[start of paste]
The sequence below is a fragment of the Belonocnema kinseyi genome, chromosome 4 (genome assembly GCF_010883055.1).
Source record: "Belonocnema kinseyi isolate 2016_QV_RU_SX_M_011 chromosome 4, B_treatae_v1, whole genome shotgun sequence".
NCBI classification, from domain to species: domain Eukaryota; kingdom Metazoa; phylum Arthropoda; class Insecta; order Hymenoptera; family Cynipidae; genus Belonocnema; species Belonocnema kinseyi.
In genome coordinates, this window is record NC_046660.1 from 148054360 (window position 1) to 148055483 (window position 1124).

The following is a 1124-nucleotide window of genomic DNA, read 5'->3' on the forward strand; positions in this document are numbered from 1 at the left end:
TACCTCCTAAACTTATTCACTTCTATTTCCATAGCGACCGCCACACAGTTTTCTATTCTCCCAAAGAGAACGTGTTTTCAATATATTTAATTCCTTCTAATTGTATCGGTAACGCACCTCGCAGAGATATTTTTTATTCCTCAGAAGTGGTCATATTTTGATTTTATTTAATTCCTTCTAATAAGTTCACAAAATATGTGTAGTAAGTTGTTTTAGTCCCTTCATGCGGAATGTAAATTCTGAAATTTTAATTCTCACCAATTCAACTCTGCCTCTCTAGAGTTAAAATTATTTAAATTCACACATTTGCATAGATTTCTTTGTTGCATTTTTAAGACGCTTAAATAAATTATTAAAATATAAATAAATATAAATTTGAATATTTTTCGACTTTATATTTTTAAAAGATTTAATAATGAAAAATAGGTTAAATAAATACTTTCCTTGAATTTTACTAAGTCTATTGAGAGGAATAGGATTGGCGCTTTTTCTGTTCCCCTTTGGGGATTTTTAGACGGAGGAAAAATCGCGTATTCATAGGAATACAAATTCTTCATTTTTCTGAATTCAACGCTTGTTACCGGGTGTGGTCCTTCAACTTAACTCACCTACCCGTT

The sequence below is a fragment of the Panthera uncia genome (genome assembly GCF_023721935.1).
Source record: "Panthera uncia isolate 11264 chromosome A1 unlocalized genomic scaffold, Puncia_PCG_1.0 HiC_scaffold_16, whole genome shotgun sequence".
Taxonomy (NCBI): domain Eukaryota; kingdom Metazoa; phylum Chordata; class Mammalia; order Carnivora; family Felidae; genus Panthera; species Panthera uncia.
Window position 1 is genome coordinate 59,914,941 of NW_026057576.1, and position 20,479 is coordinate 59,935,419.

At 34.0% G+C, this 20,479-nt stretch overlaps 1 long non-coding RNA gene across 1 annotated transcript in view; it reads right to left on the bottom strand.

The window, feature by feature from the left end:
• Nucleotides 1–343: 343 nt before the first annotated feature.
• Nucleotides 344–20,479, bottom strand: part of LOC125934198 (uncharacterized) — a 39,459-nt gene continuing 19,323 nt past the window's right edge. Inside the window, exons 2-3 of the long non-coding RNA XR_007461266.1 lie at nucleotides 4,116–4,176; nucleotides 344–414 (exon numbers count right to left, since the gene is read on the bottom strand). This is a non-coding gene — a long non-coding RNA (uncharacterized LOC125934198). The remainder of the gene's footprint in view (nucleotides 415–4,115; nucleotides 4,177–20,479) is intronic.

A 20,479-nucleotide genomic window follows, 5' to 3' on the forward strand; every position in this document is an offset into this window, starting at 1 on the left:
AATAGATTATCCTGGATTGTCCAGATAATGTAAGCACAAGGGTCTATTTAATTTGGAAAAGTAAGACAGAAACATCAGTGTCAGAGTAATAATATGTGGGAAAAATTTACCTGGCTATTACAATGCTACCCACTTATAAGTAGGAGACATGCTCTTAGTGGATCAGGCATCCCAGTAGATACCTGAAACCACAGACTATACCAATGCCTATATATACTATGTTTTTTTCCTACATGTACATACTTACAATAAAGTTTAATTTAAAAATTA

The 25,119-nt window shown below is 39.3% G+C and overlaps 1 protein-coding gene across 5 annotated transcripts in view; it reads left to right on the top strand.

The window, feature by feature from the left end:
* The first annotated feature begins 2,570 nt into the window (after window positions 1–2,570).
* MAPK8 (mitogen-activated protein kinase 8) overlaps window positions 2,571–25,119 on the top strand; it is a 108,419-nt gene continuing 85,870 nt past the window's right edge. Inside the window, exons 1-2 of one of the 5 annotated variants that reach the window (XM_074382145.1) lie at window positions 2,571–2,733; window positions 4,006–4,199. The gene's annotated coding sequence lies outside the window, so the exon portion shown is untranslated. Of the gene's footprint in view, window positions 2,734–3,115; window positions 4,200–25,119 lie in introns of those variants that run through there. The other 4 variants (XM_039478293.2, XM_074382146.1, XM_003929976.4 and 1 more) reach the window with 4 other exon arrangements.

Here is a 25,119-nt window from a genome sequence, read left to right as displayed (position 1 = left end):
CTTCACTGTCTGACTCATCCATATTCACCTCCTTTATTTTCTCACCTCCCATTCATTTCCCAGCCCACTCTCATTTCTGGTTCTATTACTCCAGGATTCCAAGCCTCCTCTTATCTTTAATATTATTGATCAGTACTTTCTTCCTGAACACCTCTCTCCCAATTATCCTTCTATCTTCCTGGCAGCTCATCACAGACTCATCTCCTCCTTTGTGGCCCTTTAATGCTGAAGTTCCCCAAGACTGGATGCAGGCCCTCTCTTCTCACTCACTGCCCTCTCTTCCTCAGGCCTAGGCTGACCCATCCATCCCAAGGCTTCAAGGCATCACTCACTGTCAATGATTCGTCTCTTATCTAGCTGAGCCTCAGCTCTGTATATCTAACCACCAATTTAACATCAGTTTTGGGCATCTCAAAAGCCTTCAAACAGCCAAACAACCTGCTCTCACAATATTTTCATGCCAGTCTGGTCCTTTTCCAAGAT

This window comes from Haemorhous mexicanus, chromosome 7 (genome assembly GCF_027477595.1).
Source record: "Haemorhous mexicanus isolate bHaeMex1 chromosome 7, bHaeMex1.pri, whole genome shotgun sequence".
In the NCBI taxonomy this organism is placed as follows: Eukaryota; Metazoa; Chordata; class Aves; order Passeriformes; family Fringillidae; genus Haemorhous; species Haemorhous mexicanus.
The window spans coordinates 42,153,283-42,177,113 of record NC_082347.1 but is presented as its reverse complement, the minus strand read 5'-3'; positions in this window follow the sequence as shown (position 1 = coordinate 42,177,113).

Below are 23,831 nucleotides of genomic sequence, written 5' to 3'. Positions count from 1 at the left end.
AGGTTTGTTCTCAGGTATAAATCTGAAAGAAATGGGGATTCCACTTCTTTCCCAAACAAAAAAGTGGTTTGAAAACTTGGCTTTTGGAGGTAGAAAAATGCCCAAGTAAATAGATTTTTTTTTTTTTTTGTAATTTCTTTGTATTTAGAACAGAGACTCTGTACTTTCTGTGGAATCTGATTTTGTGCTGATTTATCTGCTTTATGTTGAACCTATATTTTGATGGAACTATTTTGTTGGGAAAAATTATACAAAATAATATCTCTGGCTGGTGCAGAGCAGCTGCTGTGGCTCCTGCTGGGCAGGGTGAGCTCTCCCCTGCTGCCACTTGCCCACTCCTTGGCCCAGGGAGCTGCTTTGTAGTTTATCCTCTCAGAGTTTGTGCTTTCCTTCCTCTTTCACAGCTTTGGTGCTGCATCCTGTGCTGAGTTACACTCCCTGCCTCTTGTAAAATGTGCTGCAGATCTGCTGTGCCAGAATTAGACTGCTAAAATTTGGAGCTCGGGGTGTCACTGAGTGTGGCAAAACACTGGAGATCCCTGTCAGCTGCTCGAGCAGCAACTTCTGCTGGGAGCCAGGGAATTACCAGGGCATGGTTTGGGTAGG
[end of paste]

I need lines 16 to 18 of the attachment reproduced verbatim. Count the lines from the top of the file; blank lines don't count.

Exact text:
AATAGATTATCCTGGATTGTCCAGATAATGTAAGCACAAGGGTCTATTTAATTTGGAAAAGTAAGACAGAAACATCAGTGTCAGAGTAATAATATGTGGGAAAAATTTACCTGGCTATTACAATGCTACCCACTTATAAGTAGGAGACATGCTCTTAGTGGATCAGGCATCCCAGTAGATACCTGAAACCACAGACTATACCAATGCCTATATATACTATGTTTTTTTCCTACATGTACATACTTACAATAAAGTTTAATTTAAAAATTA

The 25,119-nt window shown below is 39.3% G+C and overlaps 1 protein-coding gene across 5 annotated transcripts in view; it reads left to right on the top strand.

The window, feature by feature from the left end: